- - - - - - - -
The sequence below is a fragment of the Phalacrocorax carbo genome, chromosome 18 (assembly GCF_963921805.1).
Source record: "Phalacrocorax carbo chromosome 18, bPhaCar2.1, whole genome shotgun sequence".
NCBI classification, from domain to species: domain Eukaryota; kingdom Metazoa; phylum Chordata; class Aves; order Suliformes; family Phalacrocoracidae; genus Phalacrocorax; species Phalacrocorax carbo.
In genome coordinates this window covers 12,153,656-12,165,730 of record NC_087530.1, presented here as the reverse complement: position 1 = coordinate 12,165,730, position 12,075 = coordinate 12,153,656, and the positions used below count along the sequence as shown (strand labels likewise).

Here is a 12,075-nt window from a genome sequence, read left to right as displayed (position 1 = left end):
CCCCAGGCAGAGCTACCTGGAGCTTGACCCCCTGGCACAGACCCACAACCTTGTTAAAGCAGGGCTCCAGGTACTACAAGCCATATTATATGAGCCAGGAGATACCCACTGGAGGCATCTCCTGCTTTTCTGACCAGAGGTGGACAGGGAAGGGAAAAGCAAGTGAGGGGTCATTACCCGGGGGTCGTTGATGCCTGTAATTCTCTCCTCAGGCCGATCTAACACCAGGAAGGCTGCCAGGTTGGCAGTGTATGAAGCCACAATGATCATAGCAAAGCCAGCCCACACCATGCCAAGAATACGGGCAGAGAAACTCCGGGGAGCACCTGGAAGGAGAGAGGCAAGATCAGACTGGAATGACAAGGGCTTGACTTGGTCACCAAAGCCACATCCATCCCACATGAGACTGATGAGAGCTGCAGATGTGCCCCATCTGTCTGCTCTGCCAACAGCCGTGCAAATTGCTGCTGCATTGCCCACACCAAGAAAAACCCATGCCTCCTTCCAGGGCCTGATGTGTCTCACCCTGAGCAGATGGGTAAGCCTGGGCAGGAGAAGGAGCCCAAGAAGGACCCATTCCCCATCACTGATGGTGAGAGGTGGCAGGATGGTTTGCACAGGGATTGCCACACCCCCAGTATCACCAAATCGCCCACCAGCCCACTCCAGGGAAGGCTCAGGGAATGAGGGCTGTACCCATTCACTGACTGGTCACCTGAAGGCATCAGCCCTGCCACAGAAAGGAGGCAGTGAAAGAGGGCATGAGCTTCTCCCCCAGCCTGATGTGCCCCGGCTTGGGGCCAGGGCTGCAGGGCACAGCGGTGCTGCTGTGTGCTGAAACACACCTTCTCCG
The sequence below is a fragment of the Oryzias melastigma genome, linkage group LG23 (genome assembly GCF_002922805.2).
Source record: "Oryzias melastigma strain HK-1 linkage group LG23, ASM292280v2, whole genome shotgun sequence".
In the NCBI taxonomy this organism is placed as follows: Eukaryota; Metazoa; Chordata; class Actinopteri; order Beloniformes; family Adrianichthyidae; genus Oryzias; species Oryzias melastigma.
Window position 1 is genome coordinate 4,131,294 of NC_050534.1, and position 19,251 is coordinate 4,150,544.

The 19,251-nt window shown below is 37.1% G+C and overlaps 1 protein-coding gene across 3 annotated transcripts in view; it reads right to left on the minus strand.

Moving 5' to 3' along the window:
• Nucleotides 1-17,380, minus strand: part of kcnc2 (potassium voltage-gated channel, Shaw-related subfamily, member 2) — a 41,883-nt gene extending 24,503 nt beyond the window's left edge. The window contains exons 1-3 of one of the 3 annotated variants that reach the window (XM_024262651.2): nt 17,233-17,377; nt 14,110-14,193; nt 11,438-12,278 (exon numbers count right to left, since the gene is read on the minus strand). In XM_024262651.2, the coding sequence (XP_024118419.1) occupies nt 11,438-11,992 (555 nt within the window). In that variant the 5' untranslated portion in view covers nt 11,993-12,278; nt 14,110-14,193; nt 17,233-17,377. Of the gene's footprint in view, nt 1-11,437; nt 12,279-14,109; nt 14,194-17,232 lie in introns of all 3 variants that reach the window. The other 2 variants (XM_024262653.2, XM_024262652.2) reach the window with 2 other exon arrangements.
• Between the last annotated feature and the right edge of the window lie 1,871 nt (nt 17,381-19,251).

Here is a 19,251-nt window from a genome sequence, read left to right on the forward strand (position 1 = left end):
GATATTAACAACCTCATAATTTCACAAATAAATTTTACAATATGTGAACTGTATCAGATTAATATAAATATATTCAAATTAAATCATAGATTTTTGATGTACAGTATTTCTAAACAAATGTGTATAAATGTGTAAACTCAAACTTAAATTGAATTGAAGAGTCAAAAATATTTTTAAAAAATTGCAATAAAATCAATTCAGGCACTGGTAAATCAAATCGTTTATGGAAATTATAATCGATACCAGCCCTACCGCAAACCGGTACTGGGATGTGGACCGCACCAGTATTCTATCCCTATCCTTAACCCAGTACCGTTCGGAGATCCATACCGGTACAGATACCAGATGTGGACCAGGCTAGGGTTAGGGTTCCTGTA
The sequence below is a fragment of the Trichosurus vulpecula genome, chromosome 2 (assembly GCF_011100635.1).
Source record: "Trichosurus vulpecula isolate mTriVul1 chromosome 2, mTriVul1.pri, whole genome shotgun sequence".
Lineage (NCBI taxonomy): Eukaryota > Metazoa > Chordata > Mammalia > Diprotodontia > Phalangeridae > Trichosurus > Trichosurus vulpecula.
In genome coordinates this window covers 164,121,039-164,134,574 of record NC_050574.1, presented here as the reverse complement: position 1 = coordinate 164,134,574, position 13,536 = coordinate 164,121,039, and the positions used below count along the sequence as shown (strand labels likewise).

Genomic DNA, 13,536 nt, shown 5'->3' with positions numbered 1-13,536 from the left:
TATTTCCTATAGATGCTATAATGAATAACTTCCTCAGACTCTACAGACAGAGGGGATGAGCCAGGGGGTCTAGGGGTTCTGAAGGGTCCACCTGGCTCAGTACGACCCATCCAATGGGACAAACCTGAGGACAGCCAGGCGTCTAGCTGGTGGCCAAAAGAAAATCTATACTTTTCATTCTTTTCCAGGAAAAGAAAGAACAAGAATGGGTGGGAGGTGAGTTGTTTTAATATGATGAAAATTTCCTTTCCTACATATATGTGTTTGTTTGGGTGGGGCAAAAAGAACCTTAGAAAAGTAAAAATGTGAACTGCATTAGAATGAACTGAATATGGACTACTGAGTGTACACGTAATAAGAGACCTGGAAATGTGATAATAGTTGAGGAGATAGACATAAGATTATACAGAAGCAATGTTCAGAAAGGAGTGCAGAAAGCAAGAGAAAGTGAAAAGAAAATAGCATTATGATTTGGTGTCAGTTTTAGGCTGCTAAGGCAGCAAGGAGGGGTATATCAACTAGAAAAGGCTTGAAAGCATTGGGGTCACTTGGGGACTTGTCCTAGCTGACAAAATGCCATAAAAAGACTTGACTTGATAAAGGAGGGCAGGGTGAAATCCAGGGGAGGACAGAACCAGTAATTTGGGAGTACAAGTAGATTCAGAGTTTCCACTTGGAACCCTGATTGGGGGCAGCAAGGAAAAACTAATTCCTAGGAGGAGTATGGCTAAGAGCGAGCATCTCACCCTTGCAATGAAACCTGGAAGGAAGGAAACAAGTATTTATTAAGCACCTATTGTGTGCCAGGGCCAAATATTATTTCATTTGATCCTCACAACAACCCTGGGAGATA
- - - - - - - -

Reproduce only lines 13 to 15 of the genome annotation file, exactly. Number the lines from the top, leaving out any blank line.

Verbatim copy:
• Nucleotides 1-17,380, minus strand: part of kcnc2 (potassium voltage-gated channel, Shaw-related subfamily, member 2) — a 41,883-nt gene extending 24,503 nt beyond the window's left edge. The window contains exons 1-3 of one of the 3 annotated variants that reach the window (XM_024262651.2): nt 17,233-17,377; nt 14,110-14,193; nt 11,438-12,278 (exon numbers count right to left, since the gene is read on the minus strand). In XM_024262651.2, the coding sequence (XP_024118419.1) occupies nt 11,438-11,992 (555 nt within the window). In that variant the 5' untranslated portion in view covers nt 11,993-12,278; nt 14,110-14,193; nt 17,233-17,377. Of the gene's footprint in view, nt 1-11,437; nt 12,279-14,109; nt 14,194-17,232 lie in introns of all 3 variants that reach the window. The other 2 variants (XM_024262653.2, XM_024262652.2) reach the window with 2 other exon arrangements.
• Between the last annotated feature and the right edge of the window lie 1,871 nt (nt 17,381-19,251).

Here is a 19,251-nt window from a genome sequence, read left to right on the forward strand (position 1 = left end):